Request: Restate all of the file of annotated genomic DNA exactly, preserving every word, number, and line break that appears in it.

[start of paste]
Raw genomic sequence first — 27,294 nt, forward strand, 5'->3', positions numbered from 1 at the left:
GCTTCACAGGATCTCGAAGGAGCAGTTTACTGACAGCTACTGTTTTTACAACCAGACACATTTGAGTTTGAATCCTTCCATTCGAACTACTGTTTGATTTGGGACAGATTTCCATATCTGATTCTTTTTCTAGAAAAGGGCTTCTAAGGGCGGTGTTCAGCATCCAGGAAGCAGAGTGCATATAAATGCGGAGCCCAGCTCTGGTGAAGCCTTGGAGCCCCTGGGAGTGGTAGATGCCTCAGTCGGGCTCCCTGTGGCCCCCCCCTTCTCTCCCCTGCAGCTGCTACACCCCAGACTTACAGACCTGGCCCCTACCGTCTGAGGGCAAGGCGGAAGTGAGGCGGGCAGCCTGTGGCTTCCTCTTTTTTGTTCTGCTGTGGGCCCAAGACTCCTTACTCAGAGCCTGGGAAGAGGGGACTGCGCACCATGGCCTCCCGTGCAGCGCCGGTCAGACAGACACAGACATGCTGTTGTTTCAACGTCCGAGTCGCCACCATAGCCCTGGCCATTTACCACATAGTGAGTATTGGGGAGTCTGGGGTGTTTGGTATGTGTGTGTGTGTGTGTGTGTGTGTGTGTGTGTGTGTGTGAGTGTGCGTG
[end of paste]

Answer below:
Raw genomic sequence first — 27,294 nt, forward strand, 5'->3', positions numbered from 1 at the left:
GCTTCACAGGATCTCGAAGGAGCAGTTTACTGACAGCTACTGTTTTTACAACCAGACACATTTGAGTTTGAATCCTTCCATTCGAACTACTGTTTGATTTGGGACAGATTTCCATATCTGATTCTTTTTCTAGAAAAGGGCTTCTAAGGGCGGTGTTCAGCATCCAGGAAGCAGAGTGCATATAAATGCGGAGCCCAGCTCTGGTGAAGCCTTGGAGCCCCTGGGAGTGGTAGATGCCTCAGTCGGGCTCCCTGTGGCCCCCCCCTTCTCTCCCCTGCAGCTGCTACACCCCAGACTTACAGACCTGGCCCCTACCGTCTGAGGGCAAGGCGGAAGTGAGGCGGGCAGCCTGTGGCTTCCTCTTTTTTGTTCTGCTGTGGGCCCAAGACTCCTTACTCAGAGCCTGGGAAGAGGGGACTGCGCACCATGGCCTCCCGTGCAGCGCCGGTCAGACAGACACAGACATGCTGTTGTTTCAACGTCCGAGTCGCCACCATAGCCCTGGCCATTTACCACATAGTGAGTATTGGGGAGTCTGGGGTGTTTGGTATGTGTGTGTGTGTGTGTGTGTGTGTGTGTGTGTGTGTGTGAGTGTGCGTG